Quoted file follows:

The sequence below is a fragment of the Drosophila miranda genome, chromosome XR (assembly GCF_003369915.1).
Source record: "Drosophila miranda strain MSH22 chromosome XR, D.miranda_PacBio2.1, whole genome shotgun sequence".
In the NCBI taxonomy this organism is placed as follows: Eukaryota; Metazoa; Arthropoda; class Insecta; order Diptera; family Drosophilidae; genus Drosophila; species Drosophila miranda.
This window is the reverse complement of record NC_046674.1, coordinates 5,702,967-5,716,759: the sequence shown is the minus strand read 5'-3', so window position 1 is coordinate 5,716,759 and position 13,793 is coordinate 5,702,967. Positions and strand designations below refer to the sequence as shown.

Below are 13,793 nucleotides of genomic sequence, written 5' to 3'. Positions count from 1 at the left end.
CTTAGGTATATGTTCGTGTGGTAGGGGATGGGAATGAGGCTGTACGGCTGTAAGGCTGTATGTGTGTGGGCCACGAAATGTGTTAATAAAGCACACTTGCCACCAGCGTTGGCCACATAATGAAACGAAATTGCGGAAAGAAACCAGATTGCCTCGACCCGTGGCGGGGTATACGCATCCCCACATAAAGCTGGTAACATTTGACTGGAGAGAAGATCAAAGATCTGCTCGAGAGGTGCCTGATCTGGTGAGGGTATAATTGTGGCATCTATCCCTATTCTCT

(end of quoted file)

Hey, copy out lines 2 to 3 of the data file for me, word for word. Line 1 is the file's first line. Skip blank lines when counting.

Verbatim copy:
Source record: "Drosophila miranda strain MSH22 chromosome XR, D.miranda_PacBio2.1, whole genome shotgun sequence".
In the NCBI taxonomy this organism is placed as follows: Eukaryota; Metazoa; Arthropoda; class Insecta; order Diptera; family Drosophilidae; genus Drosophila; species Drosophila miranda.